It’s been a busy week for vegetables.
The baby-carrot industry tried to reposition its product as junk food, starting a $25 million advertising campaign whose defining characteristics include heavy metal music, a phone app and a young man in a grocery cart dodging baby-carrot bullets fired by a woman in tight jeans.
On the East Side of Manhattan, crates of heirloom vegetables with names like Lady Godiva squash were auctioned for $1,000 each at Sotheby’s, where the wealthy are more accustomed to bidding on Warhols and Picassos than turnips and tomatoes.
Both efforts, high and low, are aimed at the same thing: getting America to eat its vegetables.”
Given the two examples, I strenuously dispute the premise in that last line.
From the Times:
Benjamin Franklin Middle School conveys an earnest sweetness associated with an earlier era. Its 700 students attend classes in a low-slung building from the mid-’50s, complete with a bomb shelter and generous, shaded playing fields.
During cafeteria lunch duty, a guidance counselor runs a foosball tournament, attracting a throng of laughing, shouting boys. This year’s school musical: “Guys and Dolls.”
For all its charms, Benjamin Franklin, a sixth-through-eighth-grade school in a wealthy New Jersey suburb, also lives bluntly in the present. A sixth-grade girl dashes to class, wearing a turquoise T-shirt with bold sequined letters: “Texting Is My Favorite Subject.” The seventh-grade guidance counselor says she can spend up to three-fourths of her time mediating conflicts that began online or through text messages.
Thing that is now, is now. Nostalgia has, once again, failed to stop time.
From the same article, there is also this:
The sixth graders had “dated” for a week, before the girl broke it off. The texts she received that Saturday night were successively more sneering, graphic and intimidating.
I think that the use of scare quotes around “dated” is a bit quaint, but then I guess the article’s conceit is that this school is supposed to exist in the 1950s. Don’t know what the kids in the article did, but sixth graders do sometimes have sex these days, though I guess you could say that is not so much “dating” as “a bad idea.”
In the same thread I referred to in the last post, about where people found pre-internet porn, I found this:
I would watch a movie like, say , Gotcha!, and pause the tape at the nude scenes, then take a Polaroid shot of the television screen and keep the Polaroids in my room.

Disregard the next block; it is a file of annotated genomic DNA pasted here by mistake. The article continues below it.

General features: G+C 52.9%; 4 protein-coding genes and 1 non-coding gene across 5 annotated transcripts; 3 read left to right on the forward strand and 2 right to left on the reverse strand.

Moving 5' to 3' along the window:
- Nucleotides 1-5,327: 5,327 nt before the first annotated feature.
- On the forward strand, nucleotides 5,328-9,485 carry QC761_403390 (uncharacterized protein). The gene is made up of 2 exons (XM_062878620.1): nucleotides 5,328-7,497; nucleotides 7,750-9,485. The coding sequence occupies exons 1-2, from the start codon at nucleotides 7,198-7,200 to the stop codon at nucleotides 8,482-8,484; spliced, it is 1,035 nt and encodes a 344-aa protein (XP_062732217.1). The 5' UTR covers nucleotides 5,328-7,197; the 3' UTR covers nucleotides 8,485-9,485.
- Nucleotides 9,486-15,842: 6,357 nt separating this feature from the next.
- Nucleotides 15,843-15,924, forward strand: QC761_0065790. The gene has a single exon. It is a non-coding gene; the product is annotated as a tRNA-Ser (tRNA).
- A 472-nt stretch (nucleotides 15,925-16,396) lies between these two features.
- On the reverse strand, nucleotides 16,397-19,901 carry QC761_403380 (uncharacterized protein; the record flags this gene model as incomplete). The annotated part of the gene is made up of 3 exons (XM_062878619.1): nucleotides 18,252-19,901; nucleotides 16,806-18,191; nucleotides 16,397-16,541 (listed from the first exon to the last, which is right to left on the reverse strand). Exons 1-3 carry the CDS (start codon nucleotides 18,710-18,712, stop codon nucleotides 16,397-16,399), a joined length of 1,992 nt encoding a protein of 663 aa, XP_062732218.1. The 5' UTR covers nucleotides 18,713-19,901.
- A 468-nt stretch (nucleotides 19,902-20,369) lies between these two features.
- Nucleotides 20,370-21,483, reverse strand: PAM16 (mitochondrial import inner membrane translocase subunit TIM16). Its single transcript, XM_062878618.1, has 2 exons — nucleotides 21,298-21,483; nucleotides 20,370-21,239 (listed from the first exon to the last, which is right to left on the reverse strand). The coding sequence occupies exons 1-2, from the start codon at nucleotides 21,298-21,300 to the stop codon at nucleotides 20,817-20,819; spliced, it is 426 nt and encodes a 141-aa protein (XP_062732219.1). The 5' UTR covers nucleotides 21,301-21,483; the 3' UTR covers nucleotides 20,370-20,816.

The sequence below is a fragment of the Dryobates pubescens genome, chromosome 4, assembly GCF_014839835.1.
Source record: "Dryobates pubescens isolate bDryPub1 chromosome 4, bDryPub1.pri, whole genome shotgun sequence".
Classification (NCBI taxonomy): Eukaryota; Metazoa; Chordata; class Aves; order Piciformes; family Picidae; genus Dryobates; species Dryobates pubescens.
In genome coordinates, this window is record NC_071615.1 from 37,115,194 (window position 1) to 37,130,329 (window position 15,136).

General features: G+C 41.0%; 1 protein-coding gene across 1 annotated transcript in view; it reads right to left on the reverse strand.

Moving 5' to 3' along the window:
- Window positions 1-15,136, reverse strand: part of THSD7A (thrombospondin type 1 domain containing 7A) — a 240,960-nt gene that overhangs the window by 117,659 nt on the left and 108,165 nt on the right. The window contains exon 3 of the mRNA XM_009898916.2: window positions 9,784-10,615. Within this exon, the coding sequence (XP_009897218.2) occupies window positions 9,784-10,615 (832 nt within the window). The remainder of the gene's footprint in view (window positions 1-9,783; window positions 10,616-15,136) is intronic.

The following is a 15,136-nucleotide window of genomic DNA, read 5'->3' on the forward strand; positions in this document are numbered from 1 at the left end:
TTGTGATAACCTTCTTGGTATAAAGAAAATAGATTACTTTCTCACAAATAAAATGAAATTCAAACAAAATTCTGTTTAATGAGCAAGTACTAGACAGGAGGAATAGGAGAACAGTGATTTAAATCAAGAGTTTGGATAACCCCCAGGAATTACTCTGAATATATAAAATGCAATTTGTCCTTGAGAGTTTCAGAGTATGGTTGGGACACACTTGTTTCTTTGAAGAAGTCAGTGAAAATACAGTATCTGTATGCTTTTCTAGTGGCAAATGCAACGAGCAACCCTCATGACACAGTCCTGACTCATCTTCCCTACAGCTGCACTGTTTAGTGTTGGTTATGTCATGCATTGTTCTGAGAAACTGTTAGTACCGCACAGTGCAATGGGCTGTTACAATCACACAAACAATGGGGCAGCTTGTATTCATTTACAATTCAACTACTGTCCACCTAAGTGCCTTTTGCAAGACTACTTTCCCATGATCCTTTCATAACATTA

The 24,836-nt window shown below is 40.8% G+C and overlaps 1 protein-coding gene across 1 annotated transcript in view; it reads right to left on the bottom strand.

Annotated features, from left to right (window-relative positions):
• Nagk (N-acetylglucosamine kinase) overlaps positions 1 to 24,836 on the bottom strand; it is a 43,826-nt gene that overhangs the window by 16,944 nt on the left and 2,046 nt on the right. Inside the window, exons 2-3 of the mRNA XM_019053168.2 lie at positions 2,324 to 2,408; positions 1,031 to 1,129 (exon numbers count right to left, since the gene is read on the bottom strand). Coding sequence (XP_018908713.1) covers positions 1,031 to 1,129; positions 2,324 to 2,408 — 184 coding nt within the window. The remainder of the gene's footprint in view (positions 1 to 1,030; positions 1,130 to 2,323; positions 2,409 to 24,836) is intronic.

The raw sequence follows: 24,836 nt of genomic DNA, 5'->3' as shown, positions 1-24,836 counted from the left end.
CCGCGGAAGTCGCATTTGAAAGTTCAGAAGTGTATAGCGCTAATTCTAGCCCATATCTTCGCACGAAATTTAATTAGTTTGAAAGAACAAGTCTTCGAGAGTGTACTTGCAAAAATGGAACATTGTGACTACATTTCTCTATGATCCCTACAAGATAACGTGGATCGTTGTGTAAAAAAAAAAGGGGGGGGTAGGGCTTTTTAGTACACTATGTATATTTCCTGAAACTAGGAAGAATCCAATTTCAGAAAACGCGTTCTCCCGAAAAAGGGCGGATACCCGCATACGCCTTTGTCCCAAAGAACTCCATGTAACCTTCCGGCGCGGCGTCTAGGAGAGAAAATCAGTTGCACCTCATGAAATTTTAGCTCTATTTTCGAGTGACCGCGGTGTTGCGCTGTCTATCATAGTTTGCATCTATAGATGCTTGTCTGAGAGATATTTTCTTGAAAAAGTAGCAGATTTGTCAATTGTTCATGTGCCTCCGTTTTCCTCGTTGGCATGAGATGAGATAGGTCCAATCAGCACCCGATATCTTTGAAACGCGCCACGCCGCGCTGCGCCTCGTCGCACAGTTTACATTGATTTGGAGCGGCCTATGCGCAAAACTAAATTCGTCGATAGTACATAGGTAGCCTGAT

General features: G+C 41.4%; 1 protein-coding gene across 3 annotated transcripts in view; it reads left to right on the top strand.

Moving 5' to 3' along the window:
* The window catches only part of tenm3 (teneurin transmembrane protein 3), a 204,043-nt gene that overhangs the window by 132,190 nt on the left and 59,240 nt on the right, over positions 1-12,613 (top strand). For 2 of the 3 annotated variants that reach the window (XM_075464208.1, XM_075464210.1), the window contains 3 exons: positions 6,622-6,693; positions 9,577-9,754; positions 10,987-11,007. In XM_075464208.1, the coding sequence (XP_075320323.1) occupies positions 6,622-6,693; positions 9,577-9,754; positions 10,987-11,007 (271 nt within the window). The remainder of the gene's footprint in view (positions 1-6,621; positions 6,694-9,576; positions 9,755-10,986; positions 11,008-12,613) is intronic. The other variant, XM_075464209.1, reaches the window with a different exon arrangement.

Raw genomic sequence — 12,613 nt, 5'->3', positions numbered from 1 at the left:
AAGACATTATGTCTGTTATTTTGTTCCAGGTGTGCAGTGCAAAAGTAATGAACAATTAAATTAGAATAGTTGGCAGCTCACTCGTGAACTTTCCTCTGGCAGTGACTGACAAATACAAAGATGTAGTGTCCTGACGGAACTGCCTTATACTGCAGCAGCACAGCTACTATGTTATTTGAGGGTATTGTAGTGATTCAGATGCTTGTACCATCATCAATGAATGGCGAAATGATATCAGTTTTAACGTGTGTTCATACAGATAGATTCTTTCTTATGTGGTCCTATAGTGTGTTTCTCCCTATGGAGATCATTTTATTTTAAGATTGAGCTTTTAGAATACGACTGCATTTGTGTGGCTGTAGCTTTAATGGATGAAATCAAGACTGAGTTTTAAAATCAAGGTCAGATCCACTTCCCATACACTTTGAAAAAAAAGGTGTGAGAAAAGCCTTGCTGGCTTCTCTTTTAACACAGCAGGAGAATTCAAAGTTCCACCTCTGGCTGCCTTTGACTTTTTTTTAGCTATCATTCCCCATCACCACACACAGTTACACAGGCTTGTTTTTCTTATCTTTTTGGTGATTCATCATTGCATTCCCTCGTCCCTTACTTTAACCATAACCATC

If the movie wasn’t on tape but on HBO or Skinni-Max, I would memorize when the nude scenes came on and time the photo. Sometimes I’d miss the scene by a fraction of a second, and I’d end up with a shot of a chest of drawers or a fish tank.
Which I’d leave lying around the house, much to the confusion (I’m sure) of my parents.
This is incredible, and I wish I’d been so clever. More than that, I wish I’d taken those polaroids and stashed them away somewhere so that I could find them again today and feel awesome. But I’m not that awesome, so all I have is this photo my brother took of a weird sex line station on satellite TV in Cairo:
“ Plus being cartoons the sexual possibilities are endless. With real women enema play is a letdown because of all the safety precautions one must take to avoid rupture and possible death, with my wives there are zero restrictions. I am free to ejaculate literally GALLONS of aphrodisiac semen from my firehose like tentacle phalluses causing my wifes belly to expand to the point where she appears 34 months pregnant and you can see the outlines of my tentacles wriggling on her belly which is fit to burst as she screams from a singularity of transcendant pain and pleasure. ”
WHOA. From a thread about where people found porn before the internet.
Wikipedia, on sunscreen.
“ There was a run on Dr. Scholl’s callus remover this year due to its high salicylic acid content, making it the ultimate home peel for the face. Others swear by wart remover to lose brown spots. Even Preparation H is enjoying yet another renaissance. ”
From an article in the always-relevant Times T Style Magazine on off-label uses for various drugs.
The Times has published its 10,000th trend piece about Twitter, this time about groups of people whose twitter existence is devoted to correcting the spelling, grammar, and style of other tweeters. The profiled individuals, naturally, are obnoxious, but the Times doesn’t come away clean/ Towards the end of the article the writer delivers the inevitable equivocating line about how the trend may not actually be a trend but let’s just go ahead and call it a trend anyway:
It’s hard to tell, but the number of Twitter accounts devoted to pointing out other people’s language foibles does seem to be growing.
“ I mean, yeah, we get it. It’s funny to people on the outside lookin’ in, seeing two clowns rapping about space and shit, while floatin’ around in an orgy of screen savers. ”
“ [A jury consultant] advise[d] me as to what some of the issues might be concerning jury selection given the fact that my client is a Russian immigrant, Jewish Russian immigrant, that my client dresses differently than most… Her sisters who likely will testify wear wigs because they’re married and they’re pretty ugly wigs. I mean, they stand out… My consulting firm said I should be very cautious of Germans. ”
Trial lawyer Stephen Scaring, quoted in Janet Malcolm’s “Iphigenia in Forest Hills,” in the New Yorker.
“ Although the total number of pirates is small, it has been estimated that 10,000 to 15,000 people are employed by the pirates indirectly in related industries such as boat repair, security, and food provision. (Other enterprising Somalis have set up special restaurants to cater to the hostages.) ”